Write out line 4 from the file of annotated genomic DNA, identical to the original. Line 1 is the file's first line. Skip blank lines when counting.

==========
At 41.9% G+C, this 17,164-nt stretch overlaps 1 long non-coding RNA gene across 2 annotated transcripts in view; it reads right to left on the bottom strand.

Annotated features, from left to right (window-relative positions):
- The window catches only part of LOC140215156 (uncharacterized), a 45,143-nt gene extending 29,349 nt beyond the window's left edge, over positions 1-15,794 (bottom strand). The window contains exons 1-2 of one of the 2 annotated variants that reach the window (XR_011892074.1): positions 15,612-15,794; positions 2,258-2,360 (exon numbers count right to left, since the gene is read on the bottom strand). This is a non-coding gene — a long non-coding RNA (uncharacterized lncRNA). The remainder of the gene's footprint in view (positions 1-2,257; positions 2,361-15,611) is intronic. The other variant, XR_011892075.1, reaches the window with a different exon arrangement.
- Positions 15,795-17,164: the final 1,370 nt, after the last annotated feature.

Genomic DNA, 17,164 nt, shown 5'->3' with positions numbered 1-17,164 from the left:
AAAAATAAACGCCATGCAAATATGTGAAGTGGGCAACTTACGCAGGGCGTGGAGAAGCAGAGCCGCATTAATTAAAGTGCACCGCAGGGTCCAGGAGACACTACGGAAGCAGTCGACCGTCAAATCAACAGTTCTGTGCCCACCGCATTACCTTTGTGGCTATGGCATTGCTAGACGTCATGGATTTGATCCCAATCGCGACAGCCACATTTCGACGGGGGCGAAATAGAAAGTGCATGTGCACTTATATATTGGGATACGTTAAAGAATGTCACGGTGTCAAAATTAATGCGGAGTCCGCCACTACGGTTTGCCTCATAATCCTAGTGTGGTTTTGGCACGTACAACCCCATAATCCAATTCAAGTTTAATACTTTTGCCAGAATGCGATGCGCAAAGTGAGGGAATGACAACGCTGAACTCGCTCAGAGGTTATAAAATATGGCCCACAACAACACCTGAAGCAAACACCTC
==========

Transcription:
- Positions 15,795-17,164: the final 1,370 nt, after the last annotated feature.